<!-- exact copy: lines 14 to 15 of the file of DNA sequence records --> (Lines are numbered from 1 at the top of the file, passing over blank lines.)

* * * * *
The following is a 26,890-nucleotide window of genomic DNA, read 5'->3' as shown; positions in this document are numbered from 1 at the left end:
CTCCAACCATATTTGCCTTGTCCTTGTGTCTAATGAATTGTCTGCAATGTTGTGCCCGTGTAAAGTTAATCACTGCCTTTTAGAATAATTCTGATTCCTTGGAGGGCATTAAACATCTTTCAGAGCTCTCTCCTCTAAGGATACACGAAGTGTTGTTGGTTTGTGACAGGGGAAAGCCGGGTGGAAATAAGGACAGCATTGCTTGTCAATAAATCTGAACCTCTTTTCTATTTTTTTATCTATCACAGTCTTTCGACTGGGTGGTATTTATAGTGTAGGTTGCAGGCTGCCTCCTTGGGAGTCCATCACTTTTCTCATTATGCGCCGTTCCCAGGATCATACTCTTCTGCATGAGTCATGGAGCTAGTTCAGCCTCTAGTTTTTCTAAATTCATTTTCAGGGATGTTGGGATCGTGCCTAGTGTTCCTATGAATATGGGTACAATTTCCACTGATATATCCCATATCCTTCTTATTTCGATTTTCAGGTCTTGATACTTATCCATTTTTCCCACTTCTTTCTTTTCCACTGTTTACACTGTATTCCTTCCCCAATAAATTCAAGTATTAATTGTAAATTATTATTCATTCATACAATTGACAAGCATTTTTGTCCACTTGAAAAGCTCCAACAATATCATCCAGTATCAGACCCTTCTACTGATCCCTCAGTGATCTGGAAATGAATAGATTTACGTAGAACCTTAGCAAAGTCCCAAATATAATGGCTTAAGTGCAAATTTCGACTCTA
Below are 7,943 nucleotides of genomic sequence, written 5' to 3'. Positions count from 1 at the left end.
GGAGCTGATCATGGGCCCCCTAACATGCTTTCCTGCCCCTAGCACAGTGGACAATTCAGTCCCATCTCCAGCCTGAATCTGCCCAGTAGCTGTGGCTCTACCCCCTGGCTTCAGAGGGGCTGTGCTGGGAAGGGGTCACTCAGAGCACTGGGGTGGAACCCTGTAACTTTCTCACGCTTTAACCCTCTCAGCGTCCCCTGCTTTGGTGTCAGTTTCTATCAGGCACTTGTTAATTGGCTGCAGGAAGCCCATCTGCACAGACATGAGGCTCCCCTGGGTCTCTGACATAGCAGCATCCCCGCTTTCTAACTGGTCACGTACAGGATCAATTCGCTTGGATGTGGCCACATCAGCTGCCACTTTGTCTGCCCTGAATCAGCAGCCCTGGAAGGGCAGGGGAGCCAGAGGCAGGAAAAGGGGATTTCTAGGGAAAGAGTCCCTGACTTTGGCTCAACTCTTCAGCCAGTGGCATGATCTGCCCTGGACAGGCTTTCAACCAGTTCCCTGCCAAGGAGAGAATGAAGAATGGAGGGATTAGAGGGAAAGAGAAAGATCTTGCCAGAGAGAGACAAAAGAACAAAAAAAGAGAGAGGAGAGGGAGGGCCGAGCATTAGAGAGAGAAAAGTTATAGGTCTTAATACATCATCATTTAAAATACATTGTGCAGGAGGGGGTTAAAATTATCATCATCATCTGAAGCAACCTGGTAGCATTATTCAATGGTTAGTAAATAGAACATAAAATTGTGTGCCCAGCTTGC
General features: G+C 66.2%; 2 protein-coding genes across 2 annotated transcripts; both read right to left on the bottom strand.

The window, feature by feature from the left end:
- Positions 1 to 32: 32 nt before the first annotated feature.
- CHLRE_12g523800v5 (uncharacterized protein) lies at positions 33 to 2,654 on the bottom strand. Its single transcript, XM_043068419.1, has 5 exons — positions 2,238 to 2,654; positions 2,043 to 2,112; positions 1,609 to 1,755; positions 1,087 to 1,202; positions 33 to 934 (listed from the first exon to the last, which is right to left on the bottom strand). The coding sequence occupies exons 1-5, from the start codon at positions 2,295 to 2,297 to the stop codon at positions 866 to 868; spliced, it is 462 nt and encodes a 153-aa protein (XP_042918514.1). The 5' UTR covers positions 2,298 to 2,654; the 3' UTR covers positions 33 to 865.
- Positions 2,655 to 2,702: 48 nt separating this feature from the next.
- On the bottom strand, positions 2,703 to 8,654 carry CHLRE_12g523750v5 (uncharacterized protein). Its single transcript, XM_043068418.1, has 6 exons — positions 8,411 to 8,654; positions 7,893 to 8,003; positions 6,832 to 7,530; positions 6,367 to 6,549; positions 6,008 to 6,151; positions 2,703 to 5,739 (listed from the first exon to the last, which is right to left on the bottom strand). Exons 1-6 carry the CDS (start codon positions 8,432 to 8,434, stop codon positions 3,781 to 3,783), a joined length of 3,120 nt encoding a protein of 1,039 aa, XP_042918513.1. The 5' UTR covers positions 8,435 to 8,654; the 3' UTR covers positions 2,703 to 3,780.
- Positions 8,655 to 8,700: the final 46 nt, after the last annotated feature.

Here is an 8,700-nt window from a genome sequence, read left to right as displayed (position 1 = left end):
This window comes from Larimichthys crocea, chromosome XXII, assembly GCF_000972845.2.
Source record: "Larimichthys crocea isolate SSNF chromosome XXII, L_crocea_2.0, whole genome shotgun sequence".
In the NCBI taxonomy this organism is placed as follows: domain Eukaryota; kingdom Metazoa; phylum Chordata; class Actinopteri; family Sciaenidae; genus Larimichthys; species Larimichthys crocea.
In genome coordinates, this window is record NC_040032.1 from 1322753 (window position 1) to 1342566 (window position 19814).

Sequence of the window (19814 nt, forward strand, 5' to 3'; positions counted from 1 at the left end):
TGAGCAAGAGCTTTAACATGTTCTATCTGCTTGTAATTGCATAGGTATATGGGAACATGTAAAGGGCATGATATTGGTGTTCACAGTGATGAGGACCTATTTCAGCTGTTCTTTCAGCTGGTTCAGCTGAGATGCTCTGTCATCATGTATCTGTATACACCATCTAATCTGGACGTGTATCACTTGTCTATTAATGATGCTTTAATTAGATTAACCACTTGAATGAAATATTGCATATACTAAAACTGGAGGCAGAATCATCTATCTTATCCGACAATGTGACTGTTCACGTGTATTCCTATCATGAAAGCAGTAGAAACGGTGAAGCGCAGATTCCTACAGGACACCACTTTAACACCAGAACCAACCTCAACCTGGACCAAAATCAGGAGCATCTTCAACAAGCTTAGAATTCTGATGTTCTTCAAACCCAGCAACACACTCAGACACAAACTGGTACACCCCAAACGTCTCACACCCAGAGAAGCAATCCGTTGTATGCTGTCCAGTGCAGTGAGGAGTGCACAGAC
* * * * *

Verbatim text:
Source record: "Larimichthys crocea isolate SSNF chromosome XXII, L_crocea_2.0, whole genome shotgun sequence".
In the NCBI taxonomy this organism is placed as follows: domain Eukaryota; kingdom Metazoa; phylum Chordata; class Actinopteri; family Sciaenidae; genus Larimichthys; species Larimichthys crocea.